And often, it won’t be right—because the FAQ are no longer up to date. If this is the case, then they are useless and you would be as well not having them on your site at all. Make sure that every single change the company makes that affects the customer in some way is detailed in the FAQ. The best scenario that you can hope for in the case of out-of-date FAQ is that the customer contacts customer service for answers. The worst-case scenario is that the customer takes their business elsewhere.
Bring The Page To Life
Another major problem of FAQ pages is that they’re just so awfully dry. As a customer, we gawp at these reams of text written in abrupt yet wordy prose and think, 'I’m not even going to start.'
Yet they’re a huge opportunity to make an impression on the customer. As we’ve discussed, using conversational, customer-oriented language is one way to do this. Don’t be afraid of throwing in the odd wacky or quirky sentence, as long as it isn’t getting in the way of delivering information—the main thing that the customer has come to the site for.
Use the active voice rather than the passive so that the customer feels engaged: stay away from 'you will then be refunded' in favour of 'we will then refund you.' It’s a small grammatical tweak but you can see from the example what the active voice does: it makes things more personal and it drives home the point that you, the company, are doing something to help the customer.
Another way of piquing a customer’s interest is to populate the FAQ page with visuals. 'It’s a visual world,' said cartoonist Joe Sacco. 'And people respond to visuals.'
People are relying more and more on visual information than written information, so if you have a video that explains a particular query, link to it—it’s far more likely the customer will understand it than if it were written down. And if you’re talking about how an FAQ page can drive conversions, think about including a call-to-action button in a highly visible spot on the page. You can even link from the FAQ text to the signup page, as long as it’s done in a way that does not seem too overbearing.
When customers do decide to read FAQ instead of opting for watching the videos, they will tend to scan the page for pertinent information rather than reading every word. Size your categories and questions appropriately—they should draw the eye by being in bold and in a bigger size of font than the explanation. This means customers can get to the meat of their issue more quickly—and it also just makes things look nicer.
If you’ve ever been on an FAQ page with a search option, you’ll know what a help that is in finding what you want quickly and easily. The more time a customer spends searching for answers, the more likely they are to lose the will to carry on. Any help you give them to reach an answer as soon as possible will be reflected positively in your conversion rates. Customer inertia must be avoided if at all possible.
Another cause of customer inertia is the perception of risk. 'Many people who will be searching for your FAQ section will be looking for it to be reassured on how X feature works or on your billing and refund policy,' says Ackerson. 'Remember, people are inherently risk-averse, and in order to earn a sale, the content of your website, including the FAQ, needs to overcome the inertia of that perception that there is risk.'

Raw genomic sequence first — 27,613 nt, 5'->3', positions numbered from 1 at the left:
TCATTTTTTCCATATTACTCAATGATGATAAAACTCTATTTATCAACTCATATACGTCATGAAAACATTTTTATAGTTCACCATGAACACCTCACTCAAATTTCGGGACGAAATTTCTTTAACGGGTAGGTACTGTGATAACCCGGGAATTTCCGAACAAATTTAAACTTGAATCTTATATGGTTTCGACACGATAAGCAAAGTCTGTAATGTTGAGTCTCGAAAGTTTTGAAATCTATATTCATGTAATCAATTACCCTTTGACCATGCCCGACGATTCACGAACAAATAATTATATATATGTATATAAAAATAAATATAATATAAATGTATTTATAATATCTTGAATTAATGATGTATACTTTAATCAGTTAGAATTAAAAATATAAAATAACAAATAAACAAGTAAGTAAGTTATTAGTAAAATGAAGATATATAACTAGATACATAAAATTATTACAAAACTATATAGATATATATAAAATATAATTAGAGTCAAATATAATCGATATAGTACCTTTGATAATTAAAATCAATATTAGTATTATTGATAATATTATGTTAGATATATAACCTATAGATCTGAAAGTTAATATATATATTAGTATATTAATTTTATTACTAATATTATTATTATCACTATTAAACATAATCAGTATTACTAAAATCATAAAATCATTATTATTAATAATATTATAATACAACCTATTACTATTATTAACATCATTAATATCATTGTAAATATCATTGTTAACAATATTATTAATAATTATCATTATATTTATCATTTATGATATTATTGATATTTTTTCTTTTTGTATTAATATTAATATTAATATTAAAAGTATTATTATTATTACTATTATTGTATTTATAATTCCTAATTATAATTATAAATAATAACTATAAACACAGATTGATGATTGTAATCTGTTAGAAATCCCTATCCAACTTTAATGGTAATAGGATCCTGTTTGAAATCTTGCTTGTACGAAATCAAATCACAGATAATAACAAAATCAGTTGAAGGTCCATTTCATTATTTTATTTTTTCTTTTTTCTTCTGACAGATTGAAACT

A tried and tested way to go about this is to feature seals of approval on the FAQ page, customer logos of trusted brands with whom you’ve worked. These brands’ high consumer standing will reflect well on your business and lead the customer to trust your business more as some of their brand reputation rubs off on yours.
Creating a landing page for some of the more, er, frequently asked of the frequently asked questions is another way of driving traffic to the site through search engines. Often, the user will perform a 'long-tail search', or search for an entire question. If you have created individual landing pages for specific questions, your site will be displayed in any relevant Google searches. Customers who had no idea about your brand or product can then be directed to your FAQ page, see the call to action and—hey, presto!—you’ve got a healthy number more customers than you would otherwise have had. You’ve used FAQ to drive traffic, not just boost sales!
Make Them Easy To Find
Customers who have already found their way to your site should not have to use Google to find your FAQ, but it’s amazing how difficult it they can be to locate on certain websites. Make sure there is a link to the FAQ in the website’s footer and consider adding one in the dropdown menus that list product categories. Doing this not only makes the customer’s life easier, it promotes a feeling of transparency. The customer will see that you are ready to provide answers and that you are up-front about dealing with their problems.
FAQ: A Dialogue With The Customer
FAQ are there to build a bridge between you and a customer who increasingly does not wish to have his or her problems solved by personal interaction. They can help create trust in your brand, drive sales and bring new users to the site. With this in mind, they should not be impossible to find on the site, they should be written simply, directly and memorably, and they should not be a dumping ground for things you haven’t found proper categories for yet.
FAQs are a well-visited part of your site and a huge opportunity to sell your brand. Many companies don’t use them to their full potential—make sure you don’t fall into the same trap.
About the AuthorMore Content by Geoffrey Walters